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The Vacuum Issue 9 spacer Issue 9
Lovely Art - The Duffer And Friends
by Daniel Jewesbury
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Look. It's everywhere. You can hardly move for it these days. Littering our cynically manufactured 'public' spaces, cluttering the walls of banks, wanky cocktail bars and many other suitable venues for a suicide. Bad art is worse than bad décor, because it's fundamentally dishonest.
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When I say 'bad' art I'm not necessarily talking about art that's technically bad, or uninspiring, or ideologically objectionable. Art can be all these things and still retain the integrity of having been sincerely executed. The 'bad art' I'm referring to is the stuff that gets used to make someone else look good. There are a few distinct varieties of it, but broadly, bad art tells its owner that because they can afford to buy 'culture' and 'sophistication', they are cultured and sophisticated. In different environments this works in different ways. In public spaces, bad art, by suggesting that we are somehow being involved or implicated or included, is used to ameliorate and disguise the aesthetic brutalisation of the city by a small bunch of very rich people, entirely for their own gain. A few utterly pointless bits of public sculpture make these robber barons feel that their latest atrocity is somehow humanised, just because a couple of tons of oddly shaped metal have been dumped in an inconvenient location, or in an improbable configuration. For artists to collaborate with the programmatic resegregation of the city in this way is, well, bad. See?
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In a bar or restaurant, bad art is used to convince both owner and punter that they are cultured and sophisticated. There are apparently an unlimited number of people eager to buy into this charlatanry, which is surprising given how (genuinely) bad the art itself usually is. In an institution like a bank art is supposedly used to make the customer feel at ease, more welcome, and also to make the point that the bank supports the arts, understands the finer things. And of course, the point is that money is linked with taste. A homeowner walking into a block of soulless, overpriced apartments is confronted in the lobby by a painting; it celebrates the fact that the residents are all supremely tasteful, since they have the money to live in such an exclusive location. It tells the owner of the development that by gentrifying a run-down area of the city, their speculative accumulation actually has a positive, even indispensable social role. A few more flats for young, single professionals and the prostitution and drug addiction will disappear, and everyone will congratulate themselves, and the painting will have worked its magic. And even though the young professionals will have to drive a little further away to pick up their prostitutes, they can still bring them back to the apartment block, and then the prostitutes can look at the painting, and feel good for having found such tasteful, wealthy, stupid punters.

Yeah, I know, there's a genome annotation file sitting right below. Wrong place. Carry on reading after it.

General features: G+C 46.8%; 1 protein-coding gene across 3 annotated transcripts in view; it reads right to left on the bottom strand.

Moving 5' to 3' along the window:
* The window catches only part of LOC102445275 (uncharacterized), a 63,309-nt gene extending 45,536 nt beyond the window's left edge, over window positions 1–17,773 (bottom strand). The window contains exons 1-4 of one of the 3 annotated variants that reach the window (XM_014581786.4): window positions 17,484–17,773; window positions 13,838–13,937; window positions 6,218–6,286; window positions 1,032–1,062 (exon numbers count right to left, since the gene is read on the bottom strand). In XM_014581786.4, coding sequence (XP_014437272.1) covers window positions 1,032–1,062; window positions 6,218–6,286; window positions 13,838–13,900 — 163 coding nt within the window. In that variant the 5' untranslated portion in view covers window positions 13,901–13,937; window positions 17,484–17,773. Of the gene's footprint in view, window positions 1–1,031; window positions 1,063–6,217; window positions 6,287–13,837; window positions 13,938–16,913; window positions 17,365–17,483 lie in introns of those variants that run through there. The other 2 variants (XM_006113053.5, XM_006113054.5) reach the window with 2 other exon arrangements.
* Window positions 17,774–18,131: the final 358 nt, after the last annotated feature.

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This is why 'lovely' art is 'bad'. To sustain the argument, of course, one would have to be pretty absolute; which is why it's useful to be able to define some things as 'illustration', and therefore OK, because illustration is meant to be just decorative. Art, surely, is supposed to challenge, to stimulate, to unsettle. Art is not meant to reinforce, but to disturb. As soon as it's used to make us feel better, there's something wrong.
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Which is not to say that gratuitous shock is any more worthwhile. Overpaid sensationalists exhibiting their banal (yet strangely lucrative) meditations on genitalia (Sarah Lucas, Tracey Emin, the Chapman brothers), or their latest adventure with office supplies (Martin Creed, any number of dull Glaswegians) are just giving us more of the same. Their infantile musings are generated by only the most obvious motivations: money, notoriety, a noseful of coke. All this supposed mould-breaking is still just 'lovely', because it is used, yet again, to convince a wealthy buyer of their cleverness. You might as well stick it on a chocolate box. Someone probably already has.
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I do not want to live in a chocolate box. I don't want to be made to 'feel better' about the way in which a clique of developers, and their hangers-on, carve Belfast up amongst them. But then it would take more than a couple of brightly-painted figures up a pole, or a row of insipid portraits on a building site hoarding, to make me feel better about anything.
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